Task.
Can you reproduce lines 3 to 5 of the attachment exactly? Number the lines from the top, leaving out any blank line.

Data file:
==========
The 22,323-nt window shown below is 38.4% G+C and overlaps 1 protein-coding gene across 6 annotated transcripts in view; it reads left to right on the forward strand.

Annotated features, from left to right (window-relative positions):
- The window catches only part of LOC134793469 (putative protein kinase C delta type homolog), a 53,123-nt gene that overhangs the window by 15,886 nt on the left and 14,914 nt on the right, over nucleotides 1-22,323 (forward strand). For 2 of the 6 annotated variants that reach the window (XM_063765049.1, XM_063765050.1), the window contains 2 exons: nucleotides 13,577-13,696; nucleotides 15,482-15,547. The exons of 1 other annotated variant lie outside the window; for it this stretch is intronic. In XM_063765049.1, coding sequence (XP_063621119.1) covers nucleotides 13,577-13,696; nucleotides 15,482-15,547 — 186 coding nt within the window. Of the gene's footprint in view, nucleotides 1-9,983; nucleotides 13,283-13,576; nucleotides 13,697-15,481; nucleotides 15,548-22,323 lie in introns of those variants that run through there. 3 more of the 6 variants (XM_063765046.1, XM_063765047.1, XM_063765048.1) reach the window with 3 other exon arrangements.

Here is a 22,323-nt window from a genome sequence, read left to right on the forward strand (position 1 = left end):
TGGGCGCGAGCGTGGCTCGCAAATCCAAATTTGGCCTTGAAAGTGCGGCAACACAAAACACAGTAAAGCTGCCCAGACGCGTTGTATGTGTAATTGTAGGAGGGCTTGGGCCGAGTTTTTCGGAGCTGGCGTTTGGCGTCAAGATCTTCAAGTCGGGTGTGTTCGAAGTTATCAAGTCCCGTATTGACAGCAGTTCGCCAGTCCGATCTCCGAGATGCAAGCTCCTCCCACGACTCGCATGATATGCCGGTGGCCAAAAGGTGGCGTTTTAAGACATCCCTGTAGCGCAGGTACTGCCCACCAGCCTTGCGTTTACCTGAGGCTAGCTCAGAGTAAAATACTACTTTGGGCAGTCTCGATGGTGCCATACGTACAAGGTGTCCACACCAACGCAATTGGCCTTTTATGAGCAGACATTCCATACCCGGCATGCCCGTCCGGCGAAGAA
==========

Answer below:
- The window catches only part of LOC134793469 (putative protein kinase C delta type homolog), a 53,123-nt gene that overhangs the window by 15,886 nt on the left and 14,914 nt on the right, over nucleotides 1-22,323 (forward strand). For 2 of the 6 annotated variants that reach the window (XM_063765049.1, XM_063765050.1), the window contains 2 exons: nucleotides 13,577-13,696; nucleotides 15,482-15,547. The exons of 1 other annotated variant lie outside the window; for it this stretch is intronic. In XM_063765049.1, coding sequence (XP_063621119.1) covers nucleotides 13,577-13,696; nucleotides 15,482-15,547 — 186 coding nt within the window. Of the gene's footprint in view, nucleotides 1-9,983; nucleotides 13,283-13,576; nucleotides 13,697-15,481; nucleotides 15,548-22,323 lie in introns of those variants that run through there. 3 more of the 6 variants (XM_063765046.1, XM_063765047.1, XM_063765048.1) reach the window with 3 other exon arrangements.

Here is a 22,323-nt window from a genome sequence, read left to right on the forward strand (position 1 = left end):
TGGGCGCGAGCGTGGCTCGCAAATCCAAATTTGGCCTTGAAAGTGCGGCAACACAAAACACAGTAAAGCTGCCCAGACGCGTTGTATGTGTAATTGTAGGAGGGCTTGGGCCGAGTTTTTCGGAGCTGGCGTTTGGCGTCAAGATCTTCAAGTCGGGTGTGTTCGAAGTTATCAAGTCCCGTATTGACAGCAGTTCGCCAGTCCGATCTCCGAGATGCAAGCTCCTCCCACGACTCGCATGATATGCCGGTGGCCAAAAGGTGGCGTTTTAAGACATCCCTGTAGCGCAGGTACTGCCCACCAGCCTTGCGTTTACCTGAGGCTAGCTCAGAGTAAAATACTACTTTGGGCAGTCTCGATGGTGCCATACGTACAAGGTGTCCACACCAACGCAATTGGCCTTTTATGAGCAGACATTCCATACCCGGCATGCCCGTCCGGCGAAGAA